Like nothing you have tasted before: Tuscany’s New Oil!

Before we moved to Italy, I had never heard of olio nuovo. Literally translated it means “new oil” – from the first press of picked olives. But liberally translated – otherwise known as according to me – it means “get ready for the most amazing taste sensation ever!”

???????????????????????????????
This photo does not do justice to the vibrancy of the green!

Yesterday, Lulu and company could be seen climbing the olive trees at Il Pozzo, our friend Carla Veneri’s congenial country inn just outside of Arezzo.

???????????????????????????????
The silvery boughs are heavy with abundance. That’s fancy for “Man, that’s a lot of olives!”

???????????????????????????????

While the kids pick up in the branches..

Lulu takes a rest up in the tree
Lulu takes a rest up in the tree

..I reach out from my place firmly on the ground.

I'm working up an appetite. Wonder if there will be any food? ;)
I’m working up an appetite. Wonder if there will be any food? 😉

The nets and baskets below are quickly filled and refilled.

??????????????????????????????? ???????????????????????????????

Down the hillside, a cast of terrific cooks and helpers adds logs to the fire and drizzle grilled bruschetta with the freshest, greenest olive oil.

???????????????????????????????

A harvest feast is being prepared.

Carla's mom shows off the biggest porcini I have ever seen. Found in woods nearby.
Carla’s mom shows off the biggest porcini I have ever seen. Found in woods nearby.

It’s kicked off with an appetizer made from the biggest porcini mushroom I, and many of the other gathered guests, have ever seen. Carla’s mom, who is the head chef here at Il Pozzo, transformed it into fried slices of savory goodness.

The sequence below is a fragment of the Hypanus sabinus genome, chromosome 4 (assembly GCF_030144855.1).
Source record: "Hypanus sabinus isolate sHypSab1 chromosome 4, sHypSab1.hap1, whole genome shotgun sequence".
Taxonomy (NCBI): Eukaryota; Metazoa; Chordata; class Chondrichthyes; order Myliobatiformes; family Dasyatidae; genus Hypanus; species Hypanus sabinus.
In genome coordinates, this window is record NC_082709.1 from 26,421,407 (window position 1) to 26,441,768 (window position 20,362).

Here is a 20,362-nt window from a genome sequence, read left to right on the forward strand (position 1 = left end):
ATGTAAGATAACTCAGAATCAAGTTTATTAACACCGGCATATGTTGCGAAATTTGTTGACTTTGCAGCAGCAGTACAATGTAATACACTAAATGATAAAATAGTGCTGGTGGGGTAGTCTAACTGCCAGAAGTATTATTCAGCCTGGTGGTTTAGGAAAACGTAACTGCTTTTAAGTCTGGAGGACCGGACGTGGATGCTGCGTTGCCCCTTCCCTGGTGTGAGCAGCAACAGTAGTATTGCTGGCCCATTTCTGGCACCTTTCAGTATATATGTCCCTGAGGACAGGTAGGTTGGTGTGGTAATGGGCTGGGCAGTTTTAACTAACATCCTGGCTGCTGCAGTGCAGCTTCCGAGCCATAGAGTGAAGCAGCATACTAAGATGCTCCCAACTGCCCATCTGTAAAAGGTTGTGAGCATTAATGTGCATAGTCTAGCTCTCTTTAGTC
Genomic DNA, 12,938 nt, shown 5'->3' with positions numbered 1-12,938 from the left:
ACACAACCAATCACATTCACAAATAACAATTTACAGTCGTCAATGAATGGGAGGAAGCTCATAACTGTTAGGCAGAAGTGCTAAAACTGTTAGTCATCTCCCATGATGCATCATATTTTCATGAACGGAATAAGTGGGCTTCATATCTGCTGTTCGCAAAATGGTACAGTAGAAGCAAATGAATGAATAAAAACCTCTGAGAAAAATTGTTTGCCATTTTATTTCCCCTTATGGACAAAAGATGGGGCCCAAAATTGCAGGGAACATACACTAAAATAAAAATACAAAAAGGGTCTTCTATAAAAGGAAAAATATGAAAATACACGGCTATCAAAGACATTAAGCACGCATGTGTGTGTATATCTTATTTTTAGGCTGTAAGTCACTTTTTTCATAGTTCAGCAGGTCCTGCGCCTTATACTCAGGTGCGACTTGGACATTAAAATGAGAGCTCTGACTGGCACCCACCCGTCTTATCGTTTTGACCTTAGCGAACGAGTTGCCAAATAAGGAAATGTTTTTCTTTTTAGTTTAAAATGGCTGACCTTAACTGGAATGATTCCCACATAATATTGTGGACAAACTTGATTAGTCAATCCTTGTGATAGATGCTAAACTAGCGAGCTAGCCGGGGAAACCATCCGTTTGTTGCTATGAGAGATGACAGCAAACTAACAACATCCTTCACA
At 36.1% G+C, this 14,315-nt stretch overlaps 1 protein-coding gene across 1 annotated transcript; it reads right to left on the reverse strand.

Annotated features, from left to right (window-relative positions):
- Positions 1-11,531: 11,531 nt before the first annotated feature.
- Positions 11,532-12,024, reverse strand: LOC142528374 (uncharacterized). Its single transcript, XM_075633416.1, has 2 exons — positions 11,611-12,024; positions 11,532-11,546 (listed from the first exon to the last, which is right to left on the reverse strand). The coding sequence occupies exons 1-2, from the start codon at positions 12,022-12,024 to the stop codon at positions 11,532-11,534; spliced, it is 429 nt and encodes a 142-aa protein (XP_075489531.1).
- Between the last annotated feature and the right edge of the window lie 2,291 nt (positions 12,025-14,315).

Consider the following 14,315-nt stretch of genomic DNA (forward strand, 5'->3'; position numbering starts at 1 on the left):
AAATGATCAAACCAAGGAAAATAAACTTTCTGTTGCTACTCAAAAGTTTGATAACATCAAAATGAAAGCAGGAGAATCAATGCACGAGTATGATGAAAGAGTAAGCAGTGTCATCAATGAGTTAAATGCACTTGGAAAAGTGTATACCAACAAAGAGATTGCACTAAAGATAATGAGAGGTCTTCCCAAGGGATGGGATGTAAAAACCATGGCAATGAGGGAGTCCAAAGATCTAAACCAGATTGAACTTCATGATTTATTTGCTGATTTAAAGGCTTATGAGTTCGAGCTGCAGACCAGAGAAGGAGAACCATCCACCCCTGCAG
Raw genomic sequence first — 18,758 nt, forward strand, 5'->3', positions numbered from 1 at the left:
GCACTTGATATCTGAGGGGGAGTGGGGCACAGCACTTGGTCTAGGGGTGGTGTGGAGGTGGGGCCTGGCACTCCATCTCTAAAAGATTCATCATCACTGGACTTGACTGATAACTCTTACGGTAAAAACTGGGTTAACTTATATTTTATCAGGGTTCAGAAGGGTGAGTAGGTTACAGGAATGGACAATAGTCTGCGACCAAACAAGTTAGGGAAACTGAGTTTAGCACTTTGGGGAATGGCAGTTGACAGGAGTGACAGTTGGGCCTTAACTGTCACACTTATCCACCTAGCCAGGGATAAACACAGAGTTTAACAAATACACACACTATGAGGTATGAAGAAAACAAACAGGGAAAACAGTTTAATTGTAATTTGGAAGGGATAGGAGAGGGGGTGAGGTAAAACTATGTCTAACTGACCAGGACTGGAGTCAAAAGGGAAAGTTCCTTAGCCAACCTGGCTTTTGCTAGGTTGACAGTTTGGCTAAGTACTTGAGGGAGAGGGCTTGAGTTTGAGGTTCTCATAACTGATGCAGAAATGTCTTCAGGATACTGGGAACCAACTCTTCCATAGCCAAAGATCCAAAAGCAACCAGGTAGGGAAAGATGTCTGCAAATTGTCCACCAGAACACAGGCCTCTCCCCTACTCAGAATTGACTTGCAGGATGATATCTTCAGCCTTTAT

Carla hands out the porcini appetizers. Che buona!
Carla hands out the porcini appetizers.
Che buona!
Che buona!

We’re next met by four plates of lasagne. Pumpkin and sage, vegetarian and a ragu of carne. But they’re only the primi or first course.

???????????????????????????????

Those of us gathered around Il Pozzo’s expansive garden table are also served mounds of grilled ribs and salsicce – the Tuscan-style flavorful sausage that my new German friends sitting to my right say are better than any bratwurst. There’s roasted potatoes, cauliflower and a garlic spinach.

Buon appetito!
Buon appetito!

Of course just look at those corks, there’s also plenty of Italian red wine.

???????????????????????????????

And after such a banquet, you might forget why you came here in the first place, but before we go home, each guest is handed a bottle of Il Pozzo olio nuovo.
You know it’s fresh, not just from the flavor, but because you can watch Carla’s dad press the olives right before your eyes.

??????????????????????????????? ???????????????????????????????

The olive press machinery is on the same grounds as all the trees.